Following the Money at the Federal Level

Following the Money at the Federal Level

The federal government budget encompasses more than four trillion dollars every year, and every organization should have a strategy in place to identify, pursue and win federal grants, loans and contracts to help support and expand its mission and goals.

Dollars are plentiful for almost every need imaginable, including healthcare, new drug development, education, workforce training, national defense and homeland security, law enforcement, broadband development, community development, infrastructure and transportation improvements, and many more. While competition is fierce, organizations that take meaningful steps to lay the groundwork for success fare far better than those who take on these opportunities unprepared.

Mike Fulton in our agency’s Washington, D.C. office worked 10 years on Capitol Hill learning and then mastering the ropes of federal funding strategies and how non-profits, higher education, businesses, associations, and state and local governments can optimize their pursuit of available resources to bring about positive change and meaningful projects.

Appalachian Headwaters, Country Roads Angel Network, Mister Bee Potato Chips, Montana Department of Public Health and Human Services, Northampton Community College, and the West Virginia Hive Network are some of the clients we are helping follow federal opportunities.


Logos for Appalachian Headwaters, Country Roads Angel Network, Mister Bee Potato Chips, Montana Health System, Northampton Community College and the West Virginia Hive Network


It is important for organizations and their support networks (states, economic development groups, institutions of higher education and non-profits) build a culture of collaboration that enhances their pursuit of federal funds.

Top winning strategies for doing so include:

  1. Review daily (not once a week or whenever it is convenient) the databases of federal grants and contracts and private foundations for opportunities.
  2. Weigh carefully the pluses and minuses of all opportunities. Public records document how much money is available and how many awards might be made with the resources available. It can be beneficial to conduct research to learn how many applications were submitted, funded and the amounts in past years. What was the geographic spread of past federal awards?
  3. Focus on writing solid proposals, when a “go” decision is made. It is important to follow the solicitation’s guidelines and treat it like following a recipe (like baking a cake). A long list of supporters or advocacy by lobbyists or members of Congress cannot take the place of a well-defined proposal to achieve outcomes.
  4. Participate in webinars, read online guides, and attend interactive sessions to network and learn from experts or colleagues.
  5. Help your employees seek and complete certificate and degree programs that train skilled proposal writers to help pursue more grants and contracts and increase the win rate.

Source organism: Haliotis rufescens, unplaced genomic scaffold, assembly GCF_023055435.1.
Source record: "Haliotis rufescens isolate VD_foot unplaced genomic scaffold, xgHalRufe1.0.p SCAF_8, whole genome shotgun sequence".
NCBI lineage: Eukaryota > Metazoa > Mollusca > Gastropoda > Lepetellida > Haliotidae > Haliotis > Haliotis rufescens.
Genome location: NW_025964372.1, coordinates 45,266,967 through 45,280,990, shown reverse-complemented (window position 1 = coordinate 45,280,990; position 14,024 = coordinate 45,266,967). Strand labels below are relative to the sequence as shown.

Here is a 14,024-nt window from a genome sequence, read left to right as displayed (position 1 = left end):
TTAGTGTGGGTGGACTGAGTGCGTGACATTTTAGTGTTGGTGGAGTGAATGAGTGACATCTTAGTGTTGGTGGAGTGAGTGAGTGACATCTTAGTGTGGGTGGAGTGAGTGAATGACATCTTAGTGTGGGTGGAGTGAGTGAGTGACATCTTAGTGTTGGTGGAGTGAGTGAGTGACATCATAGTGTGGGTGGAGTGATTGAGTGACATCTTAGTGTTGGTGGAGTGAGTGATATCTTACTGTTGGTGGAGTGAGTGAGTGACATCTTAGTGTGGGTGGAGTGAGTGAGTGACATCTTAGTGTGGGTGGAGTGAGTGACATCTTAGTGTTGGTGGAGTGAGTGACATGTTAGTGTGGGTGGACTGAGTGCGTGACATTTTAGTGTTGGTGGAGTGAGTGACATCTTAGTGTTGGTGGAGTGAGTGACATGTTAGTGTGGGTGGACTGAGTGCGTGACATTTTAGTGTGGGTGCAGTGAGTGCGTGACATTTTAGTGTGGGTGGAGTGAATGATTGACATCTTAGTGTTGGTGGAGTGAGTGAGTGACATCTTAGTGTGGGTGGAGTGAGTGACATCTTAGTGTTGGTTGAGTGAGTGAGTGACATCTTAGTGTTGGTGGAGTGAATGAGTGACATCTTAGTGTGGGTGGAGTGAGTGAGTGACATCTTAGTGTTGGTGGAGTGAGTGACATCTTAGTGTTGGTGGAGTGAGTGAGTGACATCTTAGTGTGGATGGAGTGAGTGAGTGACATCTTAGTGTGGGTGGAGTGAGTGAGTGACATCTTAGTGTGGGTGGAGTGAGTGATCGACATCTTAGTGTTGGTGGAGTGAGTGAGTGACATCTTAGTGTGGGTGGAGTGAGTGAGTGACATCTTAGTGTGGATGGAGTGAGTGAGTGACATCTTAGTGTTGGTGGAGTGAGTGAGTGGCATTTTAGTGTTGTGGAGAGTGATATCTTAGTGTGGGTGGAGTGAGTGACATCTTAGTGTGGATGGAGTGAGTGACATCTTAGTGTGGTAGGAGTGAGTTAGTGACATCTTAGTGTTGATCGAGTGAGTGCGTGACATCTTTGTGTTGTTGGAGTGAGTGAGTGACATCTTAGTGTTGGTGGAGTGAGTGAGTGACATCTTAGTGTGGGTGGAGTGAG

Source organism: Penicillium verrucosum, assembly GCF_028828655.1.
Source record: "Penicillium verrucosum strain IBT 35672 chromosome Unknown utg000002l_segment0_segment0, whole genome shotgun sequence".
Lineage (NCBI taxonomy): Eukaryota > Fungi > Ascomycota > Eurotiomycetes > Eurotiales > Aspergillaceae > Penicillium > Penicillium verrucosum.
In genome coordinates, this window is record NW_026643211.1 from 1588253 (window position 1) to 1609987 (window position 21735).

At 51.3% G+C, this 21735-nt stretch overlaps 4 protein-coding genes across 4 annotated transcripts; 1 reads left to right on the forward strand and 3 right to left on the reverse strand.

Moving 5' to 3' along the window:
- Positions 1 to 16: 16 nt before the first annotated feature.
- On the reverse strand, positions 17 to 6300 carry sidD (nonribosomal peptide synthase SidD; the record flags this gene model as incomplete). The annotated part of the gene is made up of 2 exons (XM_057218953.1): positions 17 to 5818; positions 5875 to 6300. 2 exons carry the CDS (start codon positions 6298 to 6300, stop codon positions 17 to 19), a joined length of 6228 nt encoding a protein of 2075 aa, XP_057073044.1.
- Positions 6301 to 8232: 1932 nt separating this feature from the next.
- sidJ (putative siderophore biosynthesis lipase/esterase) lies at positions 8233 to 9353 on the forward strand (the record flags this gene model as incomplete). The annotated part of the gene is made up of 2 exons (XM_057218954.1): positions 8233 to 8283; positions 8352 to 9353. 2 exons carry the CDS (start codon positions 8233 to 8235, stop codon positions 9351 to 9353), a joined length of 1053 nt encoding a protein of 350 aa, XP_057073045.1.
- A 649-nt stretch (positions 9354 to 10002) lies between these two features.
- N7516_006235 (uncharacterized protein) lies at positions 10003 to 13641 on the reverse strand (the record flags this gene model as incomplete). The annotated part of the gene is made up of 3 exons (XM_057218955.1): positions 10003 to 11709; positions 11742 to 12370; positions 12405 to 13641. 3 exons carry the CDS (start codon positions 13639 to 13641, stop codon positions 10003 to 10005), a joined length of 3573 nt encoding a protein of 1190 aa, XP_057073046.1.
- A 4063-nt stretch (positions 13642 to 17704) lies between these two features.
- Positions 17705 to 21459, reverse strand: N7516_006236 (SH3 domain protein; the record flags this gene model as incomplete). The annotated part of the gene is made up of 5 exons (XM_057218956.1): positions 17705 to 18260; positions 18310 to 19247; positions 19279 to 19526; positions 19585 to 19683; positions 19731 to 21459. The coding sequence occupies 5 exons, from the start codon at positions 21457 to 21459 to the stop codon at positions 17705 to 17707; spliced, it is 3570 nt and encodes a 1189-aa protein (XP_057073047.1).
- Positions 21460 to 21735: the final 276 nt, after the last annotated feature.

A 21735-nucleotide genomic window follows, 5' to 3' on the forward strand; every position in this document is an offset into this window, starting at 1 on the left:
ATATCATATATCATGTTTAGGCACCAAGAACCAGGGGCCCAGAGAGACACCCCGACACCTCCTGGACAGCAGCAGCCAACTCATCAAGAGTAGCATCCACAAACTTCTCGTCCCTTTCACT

6. Track opportunities for your staff to sit on federal review panels and to serve fellowships at federal agencies to better understand the federal funding processes and agency priorities.
  7. Invite and promote federal grant and contract specialists visiting your communities to share upcoming opportunities and offer insights on best practices that can lead to funding successes. Federal agencies and military facilities that might be nearby are great places to start building relationships.
  8. Inform your Senators and Representatives whose districts might be impacted about the grant, loan or contract you are pursuing. After submission of a proposal, members of Congress may be able to support proposals, monitor the progress of its review by federal agencies and of course announce award winners. Congressional representatives also play a decisive role in authorizing federal programs through legislation and appropriating funding for their administration. If there are positive or negative observations with a federal grant, loan or contract activity, your Congressional delegation will want to know about the specifics.
  9. Successful grantees/contractors should avoid being greedy or spreading their own internal resources too thin by pursuing every opportunity that comes their way. Be aware that expectations for positive outcomes and judicious use of federal tax dollars will be carefully monitored by the award agency and an audit may be requested along with periodic reporting on progress.

The bottom line is that the benefits of pursuing federal opportunities and learning how to win them outweigh the hard work, potential risks and rigor of federal oversight of projects. Most federally supported activities become magnets for other resources, offer federal agency and Congressional validation, and bring new or expanded services or benefits to their organizations.

Toward that end, employing these strategies will help your organization work harder and smarter than your competitors at pursuing upcoming federal and private sector resources. If you are interested in specific case studies, advanced resources or experts to tap, our Asher Agency team would be happy to share our insights and information specific to your needs.